The presence of a pattern of cross reactivity typical of TOSV infection2 supported a preliminary diagnosis of acute TOSV encephalitis. For confirmation, the specificity of antibodies was demonstrated by a commercially available TOSV IgG/IgM enzyme immunosorbent assay (EIA) using recombinant antigen (Diesse Diagnostica, Milan, Italy).5 IFA results for serum samples were confirmed by EIA. Nevertheless, EIA appeared more sensitive than IFA in detecting CSF IgM antibodies (first positive result for CSF IgM in EIA on day 2). In contrast, IgG in CSF samples was only inconsistently detected by EIA (negative results for CSF IgG in EIA on days 2, 13, and 27).
The patient was transferred to the neurological critical care unit and treated empirically with intravenous ceftriaxon, levofloxacin, and aciclovir until diagnosis of TOSV meningoencephalitis was confirmed. Consciousness deteriorated subsequently, leaving the patient in a comatose state for three days. On day three after admission a generalised seizure occurred. Electroencephalography (EEG) showed signs of diffuse encephalopathy with basal activity at 6–7 Hz and symmetrical slow waves. Computed tomography and magnetic resonance imaging of the brain showed diffuse atrophy without evidence of focal lesions. Measurement of TAU protein, S100 protein, and neurone specific enolase in the CSF revealed no signs of neuronal cell damage. Nevertheless, raised β2-microglobulin levels and oligoclonal banding showed that there was an intrathecal immune reaction (table 1).
Ten days after admission the patient recovered from her comatose state. A slow improvement in her level of consciousness and her general condition was observed subsequently as the fever resolved.
One month after admission CSF and liver enzymes were nearly normal. EEG showed an increase of basal activity to 8 c/s. Slightly impaired cognitive functions could still be observed (mini-mental state examination score 17/30).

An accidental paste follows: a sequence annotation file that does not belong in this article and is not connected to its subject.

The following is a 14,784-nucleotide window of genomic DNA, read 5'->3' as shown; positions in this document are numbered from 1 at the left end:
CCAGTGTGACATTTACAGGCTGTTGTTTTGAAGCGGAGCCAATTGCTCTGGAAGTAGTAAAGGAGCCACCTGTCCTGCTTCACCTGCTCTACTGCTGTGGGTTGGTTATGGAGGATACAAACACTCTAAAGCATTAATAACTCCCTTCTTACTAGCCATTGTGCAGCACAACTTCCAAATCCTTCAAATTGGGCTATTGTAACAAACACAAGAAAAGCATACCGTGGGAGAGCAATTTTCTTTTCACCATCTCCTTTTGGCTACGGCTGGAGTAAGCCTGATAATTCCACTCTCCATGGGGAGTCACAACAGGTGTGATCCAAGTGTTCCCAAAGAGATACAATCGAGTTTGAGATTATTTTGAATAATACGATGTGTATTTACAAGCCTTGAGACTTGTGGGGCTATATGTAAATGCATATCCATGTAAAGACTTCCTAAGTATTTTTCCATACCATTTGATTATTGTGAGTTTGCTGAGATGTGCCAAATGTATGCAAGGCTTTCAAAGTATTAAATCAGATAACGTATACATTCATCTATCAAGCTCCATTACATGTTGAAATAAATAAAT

Besides Rift Valley fever virus, TOSV is the only member of the Phlebovirus group causing aseptic meningitis. Previously, severe neurological manifestations have been described only occasionally. Within three to six days after infection symptoms such as fever, myalgia, headache, vomiting, and neck rigidity do occur, but a lesser degree of encephalic involvement has generally been reported. As in other viral meningitides, symptoms of aseptic meningitis related to TOSV infection disappear completely within a few days. Asymptomatic infections and infections without CNS involvement also occur.1–3
The brain involvement in this case caused a severe, long lasting impairment of consciousness, seizures as an unusual clinical manifestation, and a prolonged convalescence period. Seldom reported before, raised liver enzymes can be interpreted as a sign of a systemic infection with involvement of the liver.
Owing to the large variety of pathogens causing acute aseptic meningitis, clinicians rely on rapid laboratory confirmation of suspected cases by standard methods such as RT-PCR or the plaque reduction neutralisation test (PRNT). Nowadays, PRNT is rarely used owing to its complexity and time consuming nature, while RT-PCR appears inadequate because of the short duration of the viraemia.1,2 Recently developed EIA formats can establish the presence of infection by detecting specific IgM in acute phase samples and were able to confirm TOSV infection in this case. With millions of travellers and increasing TOSV infections around the Mediterranean basin, commercially available EIA methods will be of growing importance. In addition to other severe travel related diseases, TOSV infections now need to be considered by physicians.
Competing interests: none declared